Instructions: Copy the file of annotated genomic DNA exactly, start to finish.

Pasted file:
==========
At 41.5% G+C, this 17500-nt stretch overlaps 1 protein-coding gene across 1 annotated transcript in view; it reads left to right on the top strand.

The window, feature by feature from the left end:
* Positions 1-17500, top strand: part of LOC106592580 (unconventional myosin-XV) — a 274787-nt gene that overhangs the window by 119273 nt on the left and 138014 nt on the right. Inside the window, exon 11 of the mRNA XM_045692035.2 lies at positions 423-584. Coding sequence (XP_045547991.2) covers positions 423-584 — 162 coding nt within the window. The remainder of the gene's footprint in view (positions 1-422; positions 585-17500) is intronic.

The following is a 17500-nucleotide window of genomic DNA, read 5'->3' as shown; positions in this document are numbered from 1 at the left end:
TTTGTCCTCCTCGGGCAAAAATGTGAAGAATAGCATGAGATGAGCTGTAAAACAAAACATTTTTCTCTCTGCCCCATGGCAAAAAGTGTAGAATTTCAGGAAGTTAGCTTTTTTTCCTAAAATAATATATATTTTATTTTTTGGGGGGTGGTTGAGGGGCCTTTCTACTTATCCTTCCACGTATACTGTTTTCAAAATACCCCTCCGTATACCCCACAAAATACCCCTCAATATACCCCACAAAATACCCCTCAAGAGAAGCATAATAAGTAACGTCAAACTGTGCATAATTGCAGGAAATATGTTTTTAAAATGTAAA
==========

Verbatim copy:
At 41.5% G+C, this 17500-nt stretch overlaps 1 protein-coding gene across 1 annotated transcript in view; it reads left to right on the top strand.

The window, feature by feature from the left end:
* Positions 1-17500, top strand: part of LOC106592580 (unconventional myosin-XV) — a 274787-nt gene that overhangs the window by 119273 nt on the left and 138014 nt on the right. Inside the window, exon 11 of the mRNA XM_045692035.2 lies at positions 423-584. Coding sequence (XP_045547991.2) covers positions 423-584 — 162 coding nt within the window. The remainder of the gene's footprint in view (positions 1-422; positions 585-17500) is intronic.

The following is a 17500-nucleotide window of genomic DNA, read 5'->3' as shown; positions in this document are numbered from 1 at the left end:
TTTGTCCTCCTCGGGCAAAAATGTGAAGAATAGCATGAGATGAGCTGTAAAACAAAACATTTTTCTCTCTGCCCCATGGCAAAAAGTGTAGAATTTCAGGAAGTTAGCTTTTTTTCCTAAAATAATATATATTTTATTTTTTGGGGGGTGGTTGAGGGGCCTTTCTACTTATCCTTCCACGTATACTGTTTTCAAAATACCCCTCCGTATACCCCACAAAATACCCCTCAATATACCCCACAAAATACCCCTCAAGAGAAGCATAATAAGTAACGTCAAACTGTGCATAATTGCAGGAAATATGTTTTTAAAATGTAAA